I attended two operas whilst in Munich, both performed by Bayerische Staatsoper as part of their annual opera festival at the Bavarian National Theatre. The theatre is a beautiful if rather imposing neoclassical edifice, much more welcoming inside, where rococo predominates in the foyers and the auditorium is almost circular, with a very deep stage and five small tier circles; in the centre of the second and third of these is an enormous Royal Box. Above all looms an enormous chandelier. The theatre seats over 2000. Both of the operas I saw were by Richard Wagner, which is appropriate as it was in this theatre (extensively reconstructed to the original pattern after WW2) that the world premiers of Tristan und Isolde, Die Meistersinger von Nürnberg, Das Rheingold and Die Walküre took place, albeit that it wasn't any of these I saw.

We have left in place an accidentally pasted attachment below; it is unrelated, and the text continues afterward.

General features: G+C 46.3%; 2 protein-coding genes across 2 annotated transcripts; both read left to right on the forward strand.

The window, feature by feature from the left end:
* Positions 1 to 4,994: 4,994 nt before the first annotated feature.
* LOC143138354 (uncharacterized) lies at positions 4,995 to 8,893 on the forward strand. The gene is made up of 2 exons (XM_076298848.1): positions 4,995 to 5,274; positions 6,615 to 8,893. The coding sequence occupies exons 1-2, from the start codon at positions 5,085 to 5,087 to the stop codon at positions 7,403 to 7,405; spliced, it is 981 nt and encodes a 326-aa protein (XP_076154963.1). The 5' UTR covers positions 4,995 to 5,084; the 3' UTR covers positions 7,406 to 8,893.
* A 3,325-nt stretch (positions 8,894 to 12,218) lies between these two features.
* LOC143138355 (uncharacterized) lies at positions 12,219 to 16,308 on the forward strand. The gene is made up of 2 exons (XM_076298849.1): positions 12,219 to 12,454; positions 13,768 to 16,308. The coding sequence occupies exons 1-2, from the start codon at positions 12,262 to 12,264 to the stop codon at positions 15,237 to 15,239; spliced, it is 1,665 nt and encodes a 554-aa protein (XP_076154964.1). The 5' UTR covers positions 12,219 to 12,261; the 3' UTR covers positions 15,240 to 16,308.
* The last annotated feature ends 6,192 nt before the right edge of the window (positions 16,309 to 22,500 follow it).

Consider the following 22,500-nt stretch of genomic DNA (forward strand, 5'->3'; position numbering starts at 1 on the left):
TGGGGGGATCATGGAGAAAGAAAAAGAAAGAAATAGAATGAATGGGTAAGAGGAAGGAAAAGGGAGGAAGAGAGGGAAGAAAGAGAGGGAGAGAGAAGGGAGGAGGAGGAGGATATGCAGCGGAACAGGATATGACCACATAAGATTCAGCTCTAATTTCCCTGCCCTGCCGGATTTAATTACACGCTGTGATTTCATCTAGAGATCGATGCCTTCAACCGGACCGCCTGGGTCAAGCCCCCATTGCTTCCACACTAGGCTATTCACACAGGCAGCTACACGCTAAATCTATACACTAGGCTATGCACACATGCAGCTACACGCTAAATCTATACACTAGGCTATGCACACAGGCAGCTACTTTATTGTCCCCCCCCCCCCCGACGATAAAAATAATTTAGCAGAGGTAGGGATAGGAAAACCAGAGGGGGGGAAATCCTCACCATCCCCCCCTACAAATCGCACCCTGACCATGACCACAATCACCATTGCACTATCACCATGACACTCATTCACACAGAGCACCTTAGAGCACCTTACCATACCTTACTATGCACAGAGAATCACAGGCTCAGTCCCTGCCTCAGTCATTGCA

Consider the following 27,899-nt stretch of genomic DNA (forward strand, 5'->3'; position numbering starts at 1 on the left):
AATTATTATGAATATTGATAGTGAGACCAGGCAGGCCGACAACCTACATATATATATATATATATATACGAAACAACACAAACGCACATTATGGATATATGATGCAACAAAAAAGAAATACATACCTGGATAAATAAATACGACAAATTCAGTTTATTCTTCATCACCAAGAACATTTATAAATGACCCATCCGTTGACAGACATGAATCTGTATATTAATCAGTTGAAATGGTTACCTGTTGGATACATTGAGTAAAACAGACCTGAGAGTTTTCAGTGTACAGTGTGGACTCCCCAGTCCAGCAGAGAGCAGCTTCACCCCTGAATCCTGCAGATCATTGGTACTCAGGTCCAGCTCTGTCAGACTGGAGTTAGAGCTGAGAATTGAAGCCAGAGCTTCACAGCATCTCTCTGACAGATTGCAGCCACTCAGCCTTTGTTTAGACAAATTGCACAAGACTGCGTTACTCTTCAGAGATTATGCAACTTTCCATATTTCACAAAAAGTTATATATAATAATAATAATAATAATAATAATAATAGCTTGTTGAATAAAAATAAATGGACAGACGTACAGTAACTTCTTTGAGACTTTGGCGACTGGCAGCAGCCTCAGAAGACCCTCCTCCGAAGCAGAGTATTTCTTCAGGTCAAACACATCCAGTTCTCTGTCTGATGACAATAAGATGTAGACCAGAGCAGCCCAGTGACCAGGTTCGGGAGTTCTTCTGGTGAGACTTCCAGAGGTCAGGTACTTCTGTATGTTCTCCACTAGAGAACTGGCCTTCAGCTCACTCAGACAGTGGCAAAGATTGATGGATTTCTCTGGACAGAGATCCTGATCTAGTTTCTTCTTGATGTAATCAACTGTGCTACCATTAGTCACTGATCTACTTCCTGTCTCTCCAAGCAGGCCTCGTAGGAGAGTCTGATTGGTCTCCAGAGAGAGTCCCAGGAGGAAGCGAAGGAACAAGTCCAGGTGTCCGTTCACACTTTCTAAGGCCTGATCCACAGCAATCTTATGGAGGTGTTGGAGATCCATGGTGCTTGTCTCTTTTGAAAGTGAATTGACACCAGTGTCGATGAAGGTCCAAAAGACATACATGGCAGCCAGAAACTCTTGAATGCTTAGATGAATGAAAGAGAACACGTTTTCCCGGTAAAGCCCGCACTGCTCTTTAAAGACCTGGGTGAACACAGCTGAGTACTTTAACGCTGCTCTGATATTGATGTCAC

I don't want to dwell too much on the first production, Richard Jones' 2009 Lohengrin. Whilst I was watching this, I found it irritating when not annoying and mostly unbothered by bringing across the story that Wagner is telling, although a skeleton of it remained. Since the performance, a number of the images have stayed with me and been food for thought, so perhaps this is an experience better recalled in memories that judiciously edit out the more irksome details. Watching Wagner is Germany is always, for good or ill, a testing experience, as directors feel (probably rightly) that they have to deal with those elements of the operas which might tend, in a warped reading, toward reaction and which therefore might perhaps prefigure National Socialism. I could probably eek out some kind of meaning from Jones' mish-mash of Metropolis, Bavarian kitsch, 1984 and Stasiland but the evening was so uniformly ugly (thank to designer Ultz) that it didn't encourage me to want to bother. I have seen far better Jones productions, of operas by other composers and by Wagner (including his recent, very fine Meistersinger for WNO).